Usain Bolt: World Anti-Doping Agency probe may cost me money

Six-time Olympic champion Usain Bolt claims the World Anti-Doping Agency's (Wada) investigation into Jamaica could cost him a lucrative sponsorship deal at the Rio Olympic Games in 2016.

A senior drug tester told the BBC last week that Jamaica's recent failed drug tests might be the "tip of an iceberg".

But Bolt said he would not be following his compatriot Shelly-Ann Fraser-Pryce in threatening to strike in response.

"For me this is my job, I can't just get up and go on strike," said Bolt.

Drug testing in Jamaica

  • After the World Anti-Doping Agency visit, Jamaican sport minister Natalie Neita Headley vowed to increase the current annual testing budget of around £380,000
  • Extra money will be used to hire more senior executives to run the anti-doping programme and to hire and train additional testers
  • Number of tests conducted by Jamaica Anti-Doping Commission (Jadco) will be raised from 300 this year to 400 in 2014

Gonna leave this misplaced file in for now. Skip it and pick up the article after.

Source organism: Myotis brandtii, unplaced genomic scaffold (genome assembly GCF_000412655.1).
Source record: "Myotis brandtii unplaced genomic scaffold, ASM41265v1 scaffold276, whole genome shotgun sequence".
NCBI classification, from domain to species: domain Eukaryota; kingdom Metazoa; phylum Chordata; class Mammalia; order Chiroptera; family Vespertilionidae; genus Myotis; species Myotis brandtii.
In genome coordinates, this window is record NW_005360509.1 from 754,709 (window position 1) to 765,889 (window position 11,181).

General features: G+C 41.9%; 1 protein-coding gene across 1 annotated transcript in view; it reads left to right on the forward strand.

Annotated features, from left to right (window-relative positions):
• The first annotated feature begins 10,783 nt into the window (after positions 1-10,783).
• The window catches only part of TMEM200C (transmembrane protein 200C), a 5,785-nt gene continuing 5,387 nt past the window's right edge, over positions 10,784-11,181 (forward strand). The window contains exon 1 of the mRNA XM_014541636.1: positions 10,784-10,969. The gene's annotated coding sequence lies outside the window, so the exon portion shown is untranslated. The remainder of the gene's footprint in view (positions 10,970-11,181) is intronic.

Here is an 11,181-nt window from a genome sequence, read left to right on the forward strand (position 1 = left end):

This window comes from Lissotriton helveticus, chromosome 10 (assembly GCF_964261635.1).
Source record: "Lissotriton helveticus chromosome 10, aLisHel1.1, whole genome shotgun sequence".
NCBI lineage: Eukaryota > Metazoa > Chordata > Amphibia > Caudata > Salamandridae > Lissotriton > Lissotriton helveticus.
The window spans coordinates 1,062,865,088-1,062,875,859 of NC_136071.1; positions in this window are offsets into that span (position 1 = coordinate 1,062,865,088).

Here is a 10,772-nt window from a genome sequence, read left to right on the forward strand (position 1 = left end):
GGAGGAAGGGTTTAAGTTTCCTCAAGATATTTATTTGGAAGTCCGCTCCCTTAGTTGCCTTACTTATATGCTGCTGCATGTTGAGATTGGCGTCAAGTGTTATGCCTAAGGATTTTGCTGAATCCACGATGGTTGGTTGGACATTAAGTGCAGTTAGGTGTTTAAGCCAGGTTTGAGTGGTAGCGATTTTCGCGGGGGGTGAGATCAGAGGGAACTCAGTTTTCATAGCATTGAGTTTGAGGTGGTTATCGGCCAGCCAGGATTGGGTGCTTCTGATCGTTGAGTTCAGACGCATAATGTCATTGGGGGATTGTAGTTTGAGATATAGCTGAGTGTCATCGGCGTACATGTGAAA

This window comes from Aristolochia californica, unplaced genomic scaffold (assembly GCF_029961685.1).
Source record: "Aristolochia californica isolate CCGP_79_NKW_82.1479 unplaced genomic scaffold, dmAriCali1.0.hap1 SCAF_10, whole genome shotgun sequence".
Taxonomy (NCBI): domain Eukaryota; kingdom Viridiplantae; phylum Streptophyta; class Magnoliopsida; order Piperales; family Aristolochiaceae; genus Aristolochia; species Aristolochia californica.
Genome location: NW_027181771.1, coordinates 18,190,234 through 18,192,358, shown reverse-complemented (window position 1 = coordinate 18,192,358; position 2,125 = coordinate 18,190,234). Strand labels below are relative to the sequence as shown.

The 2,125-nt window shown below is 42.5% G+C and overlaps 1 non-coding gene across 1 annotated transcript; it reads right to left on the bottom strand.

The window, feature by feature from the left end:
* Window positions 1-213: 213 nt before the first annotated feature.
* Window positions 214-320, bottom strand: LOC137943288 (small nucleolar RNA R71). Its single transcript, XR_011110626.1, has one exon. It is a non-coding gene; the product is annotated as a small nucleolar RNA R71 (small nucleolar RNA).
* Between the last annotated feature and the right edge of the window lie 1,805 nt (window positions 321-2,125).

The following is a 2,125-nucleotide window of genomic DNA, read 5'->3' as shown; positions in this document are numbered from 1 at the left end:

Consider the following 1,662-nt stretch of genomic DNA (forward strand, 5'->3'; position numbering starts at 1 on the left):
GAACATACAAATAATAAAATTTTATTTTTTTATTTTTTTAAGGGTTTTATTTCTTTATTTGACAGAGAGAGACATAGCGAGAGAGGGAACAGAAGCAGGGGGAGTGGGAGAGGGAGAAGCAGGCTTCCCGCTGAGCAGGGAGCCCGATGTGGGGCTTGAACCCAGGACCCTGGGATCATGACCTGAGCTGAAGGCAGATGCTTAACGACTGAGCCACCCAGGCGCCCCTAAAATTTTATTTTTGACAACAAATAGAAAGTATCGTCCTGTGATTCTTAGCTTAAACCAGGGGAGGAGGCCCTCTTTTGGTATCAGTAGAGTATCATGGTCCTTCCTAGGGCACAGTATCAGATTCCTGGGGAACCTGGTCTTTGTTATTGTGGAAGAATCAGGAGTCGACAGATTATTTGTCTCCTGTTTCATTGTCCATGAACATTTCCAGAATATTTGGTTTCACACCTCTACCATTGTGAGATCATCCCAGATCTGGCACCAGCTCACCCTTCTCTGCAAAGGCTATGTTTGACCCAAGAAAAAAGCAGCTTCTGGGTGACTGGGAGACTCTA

"There was a rumour going around saying they were going to try and ban Jamaica if they did not have the Jamaican drug testing facility in order.

"But I'm saying if you're going to say that, you've got to be very careful of how you're saying it because now my sponsors say that if I don't run at the Olympics 'why should we sponsor you?' It's costing me money so they should sort this out and then there's no problem."

Six Jamaican athletes have tested positive this year, and the United States' Anti-Doping Agency (Usada) has already offered to help Jamaica's anti-doping team because they feel the island's athletes have been "let down".

But Bolt, who lifted the International Association of Athletics Federations (IAAF) athlete of the year award for the fifth time in six years at the weekend, acknowledges that "Jamaica might not be doing 100%", but added "it doesn't have a lot of money like everybody else around the world. We don't get a lot of sponsors.

"The IAAF president says the Jamaican federation has done a good job in cracking down, they just need help to develop their testing facilities more. I think it's a problem but I think they'll sort it out but they need to do it quickly."